Getting Your Foot in the Door; Continue Playing or Becoming a Student Manager By Jeffrey Williamson
The road traveled is very rough for guys and gals wanting to become a coach that are not able to play college basketball. For many coaches, not playing college basketball is a huge turnoff, but I have met many coaches who prefer former managers rather than former players due to the fact former mangers do not have the “player” mentality. I have been told by many former players that if they could have obtained a scholarship being a manager they would have accepted that over playing because they felt like they were four years behind and felt lost in the coaching world after their playing career was over. Getting out of the “player mentality” is very tough for former players.
Former players that complete their career do not know what game preparation entails. Showing up to gymnasium several hours before tip to laying out game jerseys / warm-ups, wet mopping / dry mopping floor, setting up camera to record the game, fill water coolers, double checking info and paperwork needed for coaching staff during the game, etc. After the game is an even bigger eye opening experience for former players. Players are used to coaching staff talking to them, showering, and leaving to do whatever they want in most cases, but while players are having fun the mangers are usually stuck doing laundry and staying at the gym until 1:00am.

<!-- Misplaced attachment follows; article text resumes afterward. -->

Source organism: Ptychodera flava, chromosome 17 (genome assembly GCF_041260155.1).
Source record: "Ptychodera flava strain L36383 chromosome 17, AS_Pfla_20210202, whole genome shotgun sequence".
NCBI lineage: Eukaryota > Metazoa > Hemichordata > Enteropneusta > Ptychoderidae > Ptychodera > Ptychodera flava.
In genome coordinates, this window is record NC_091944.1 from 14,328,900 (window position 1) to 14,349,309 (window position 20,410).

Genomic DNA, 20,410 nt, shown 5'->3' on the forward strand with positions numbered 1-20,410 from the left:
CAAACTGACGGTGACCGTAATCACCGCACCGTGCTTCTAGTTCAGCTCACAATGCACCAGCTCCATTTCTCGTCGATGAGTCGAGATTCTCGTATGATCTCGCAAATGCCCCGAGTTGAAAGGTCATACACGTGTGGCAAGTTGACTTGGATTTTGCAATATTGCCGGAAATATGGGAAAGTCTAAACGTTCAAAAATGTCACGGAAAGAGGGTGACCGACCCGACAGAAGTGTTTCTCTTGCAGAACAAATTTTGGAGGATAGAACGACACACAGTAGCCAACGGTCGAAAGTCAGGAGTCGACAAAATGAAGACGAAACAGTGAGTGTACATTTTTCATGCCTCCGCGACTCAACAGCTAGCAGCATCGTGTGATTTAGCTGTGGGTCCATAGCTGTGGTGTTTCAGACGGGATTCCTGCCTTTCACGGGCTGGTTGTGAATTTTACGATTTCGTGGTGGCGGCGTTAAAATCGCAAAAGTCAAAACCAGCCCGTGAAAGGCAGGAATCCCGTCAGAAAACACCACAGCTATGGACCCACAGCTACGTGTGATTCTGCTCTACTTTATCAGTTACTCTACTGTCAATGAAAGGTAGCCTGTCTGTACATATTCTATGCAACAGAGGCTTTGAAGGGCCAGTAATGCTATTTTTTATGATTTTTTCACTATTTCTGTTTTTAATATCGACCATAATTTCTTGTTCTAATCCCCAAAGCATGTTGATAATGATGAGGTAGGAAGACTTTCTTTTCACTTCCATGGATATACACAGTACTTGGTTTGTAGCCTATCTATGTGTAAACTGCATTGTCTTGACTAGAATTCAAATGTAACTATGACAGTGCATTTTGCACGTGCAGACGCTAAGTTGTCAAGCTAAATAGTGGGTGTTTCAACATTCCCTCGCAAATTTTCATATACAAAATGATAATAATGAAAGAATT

Being a student manager is one of the toughest jobs in the basketball world. Managers don’t get congratulations, cheers of support, or even a pat on the back. Managers are given a hard time, work long hours for no compensation, and when working under a head coach who isn’t involved, managers are sometimes disrespected by players. At times during my time as a student manager I was publicly disrespected by players and the coaching staff did nothing. When this happened I realized something that has always stuck with me. I tell all young people this statement when they tell me they want to be a coach. “Pay attention to what the head coach does. Learning what not to do and how not to treat people is the most important aspect of coaching you can learn while being a student manger.”
I encourage all potential student-athletes to continue their playing career if at all possible, but if you don’t get that scholarship offer or your career is cut short due to injury then I urge you to become a student manager. To continue being involved with competitive basketball after high school there are two choices, continue playing or become a manager. No decision is wrong by any means, but each world is completely different with different aspects, different expectations, and different routines.
Whatever the choice, make sure to always work hard, keep your mouth shut, and do what you’re told. Head coaches appreciate people who are willing to work hard and don’t expect praise.
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